ScienceThrillers.com book review of Do No Harm by Dr. Henry Marsh.
Tech rating (out of 5):
Publication date: May 26, 2015
Category: medical memoir
Summary (from the publisher):
What is it like to be a brain surgeon? How does it feel to hold someone’s life in your hands, to cut into the stuff that creates thought, feeling, and reason? How do you live with the consequences of performing a potentially lifesaving operation when it all goes wrong?
In neurosurgery, more than in any other branch of medicine, the doctor’s oath to “do no harm” holds a bitter irony. Operations on the brain carry grave risks. Every day, leading neurosurgeon Henry Marsh must make agonizing decisions, often in the face of great urgency and uncertainty.
If you believe that brain surgery is a precise and exquisite craft, practiced by calm and detached doctors, this gripping, brutally honest account will make you think again. With astonishing compassion and candor, Marsh reveals the fierce joy of operating, the profoundly moving triumphs, the harrowing disasters, the haunting regrets, and the moments of black humor that characterize a brain surgeon’s life.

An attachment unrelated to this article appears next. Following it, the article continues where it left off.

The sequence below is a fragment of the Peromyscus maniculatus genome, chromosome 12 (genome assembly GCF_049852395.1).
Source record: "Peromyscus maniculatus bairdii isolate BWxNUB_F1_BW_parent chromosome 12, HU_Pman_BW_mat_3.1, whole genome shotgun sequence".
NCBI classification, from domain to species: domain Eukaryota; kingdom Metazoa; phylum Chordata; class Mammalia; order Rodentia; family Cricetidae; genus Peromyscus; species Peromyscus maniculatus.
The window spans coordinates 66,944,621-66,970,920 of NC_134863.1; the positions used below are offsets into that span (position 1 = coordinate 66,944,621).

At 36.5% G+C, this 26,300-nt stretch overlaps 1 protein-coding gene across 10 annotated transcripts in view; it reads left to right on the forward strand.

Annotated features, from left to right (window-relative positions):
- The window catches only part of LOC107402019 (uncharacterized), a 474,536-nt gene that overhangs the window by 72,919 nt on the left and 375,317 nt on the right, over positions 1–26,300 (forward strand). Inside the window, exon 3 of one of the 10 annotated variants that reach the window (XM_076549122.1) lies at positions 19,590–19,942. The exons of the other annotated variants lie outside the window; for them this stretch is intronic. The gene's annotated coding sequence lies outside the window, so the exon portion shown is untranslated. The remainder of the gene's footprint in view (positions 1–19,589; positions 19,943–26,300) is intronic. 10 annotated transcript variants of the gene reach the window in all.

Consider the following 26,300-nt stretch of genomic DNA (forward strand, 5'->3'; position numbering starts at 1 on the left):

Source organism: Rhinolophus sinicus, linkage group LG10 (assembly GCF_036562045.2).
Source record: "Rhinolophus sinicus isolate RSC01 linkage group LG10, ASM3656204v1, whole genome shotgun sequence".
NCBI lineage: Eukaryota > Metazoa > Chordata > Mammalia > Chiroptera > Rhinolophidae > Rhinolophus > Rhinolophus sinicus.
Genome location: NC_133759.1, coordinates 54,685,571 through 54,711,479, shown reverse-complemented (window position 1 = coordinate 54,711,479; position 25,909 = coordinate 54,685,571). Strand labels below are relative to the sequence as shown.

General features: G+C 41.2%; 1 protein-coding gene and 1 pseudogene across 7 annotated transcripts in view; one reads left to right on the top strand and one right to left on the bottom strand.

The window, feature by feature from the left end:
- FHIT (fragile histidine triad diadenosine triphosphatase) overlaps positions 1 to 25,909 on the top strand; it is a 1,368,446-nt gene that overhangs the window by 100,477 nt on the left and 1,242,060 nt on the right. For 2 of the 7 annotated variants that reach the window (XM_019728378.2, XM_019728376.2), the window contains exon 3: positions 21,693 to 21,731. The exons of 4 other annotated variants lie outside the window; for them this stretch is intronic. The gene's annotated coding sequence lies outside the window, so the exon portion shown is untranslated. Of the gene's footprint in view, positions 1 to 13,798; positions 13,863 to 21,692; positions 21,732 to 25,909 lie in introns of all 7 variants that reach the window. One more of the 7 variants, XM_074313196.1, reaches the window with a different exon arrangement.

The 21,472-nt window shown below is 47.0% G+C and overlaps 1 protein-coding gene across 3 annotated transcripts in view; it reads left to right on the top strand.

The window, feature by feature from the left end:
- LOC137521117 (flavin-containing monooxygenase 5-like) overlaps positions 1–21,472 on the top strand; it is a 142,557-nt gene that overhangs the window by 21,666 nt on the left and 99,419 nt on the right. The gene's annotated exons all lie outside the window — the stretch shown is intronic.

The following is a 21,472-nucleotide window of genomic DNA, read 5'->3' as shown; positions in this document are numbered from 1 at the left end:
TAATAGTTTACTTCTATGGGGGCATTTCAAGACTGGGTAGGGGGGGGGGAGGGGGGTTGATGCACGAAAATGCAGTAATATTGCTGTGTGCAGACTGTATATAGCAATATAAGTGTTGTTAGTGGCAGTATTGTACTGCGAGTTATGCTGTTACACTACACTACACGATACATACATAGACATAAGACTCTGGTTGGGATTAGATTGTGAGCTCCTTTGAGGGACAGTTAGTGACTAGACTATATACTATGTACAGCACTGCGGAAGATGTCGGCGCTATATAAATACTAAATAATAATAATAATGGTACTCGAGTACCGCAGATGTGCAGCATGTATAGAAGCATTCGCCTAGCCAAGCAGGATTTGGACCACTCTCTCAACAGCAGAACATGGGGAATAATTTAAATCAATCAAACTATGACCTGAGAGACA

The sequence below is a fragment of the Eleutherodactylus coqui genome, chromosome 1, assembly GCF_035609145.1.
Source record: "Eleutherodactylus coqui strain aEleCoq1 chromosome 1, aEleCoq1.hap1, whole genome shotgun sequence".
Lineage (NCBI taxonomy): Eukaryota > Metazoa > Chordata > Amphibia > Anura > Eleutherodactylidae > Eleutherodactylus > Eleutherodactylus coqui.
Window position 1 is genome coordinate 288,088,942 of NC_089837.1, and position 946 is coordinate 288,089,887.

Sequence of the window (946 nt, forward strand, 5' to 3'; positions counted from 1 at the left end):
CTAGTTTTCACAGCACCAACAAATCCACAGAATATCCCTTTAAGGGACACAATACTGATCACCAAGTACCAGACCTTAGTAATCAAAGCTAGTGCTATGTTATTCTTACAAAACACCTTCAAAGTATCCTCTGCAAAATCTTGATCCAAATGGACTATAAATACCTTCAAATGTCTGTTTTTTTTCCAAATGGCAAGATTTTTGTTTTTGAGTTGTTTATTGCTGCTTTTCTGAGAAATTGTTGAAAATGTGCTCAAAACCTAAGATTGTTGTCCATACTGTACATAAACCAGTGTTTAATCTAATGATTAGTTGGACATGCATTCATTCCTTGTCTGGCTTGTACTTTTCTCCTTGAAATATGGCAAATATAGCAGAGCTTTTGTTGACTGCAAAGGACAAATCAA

Do No Harm provides unforgettable insight into the countless human dramas that take place in a busy modern hospital. Above all, it is a lesson in the need for hope when faced with life’s most difficult decisions.
“Riveting. … [Marsh] gives us an extraordinarily intimate, compassionate and sometimes frightening understanding of his vocation.” – The New York Times
Winner of the PEN Ackerley Prize
Shortlisted for both the Guardian First Book Prize and the Costa Book Award
Longlisted for the Samuel Johnson Prize for Non-Fiction
A Finalist for the Pol Roger Duff Cooper Prize
A Finalist for the Wellcome Book Prize
A Financial Times Best Book of the Year
An Economist Best Book of the Year
That’s a lot of hype. Do No Harm: Stories of Life, Death, and Brain Surgery
made the top 5 of the NYTimes bestseller list in Science this summer. People are loving this book.
Me, not as much.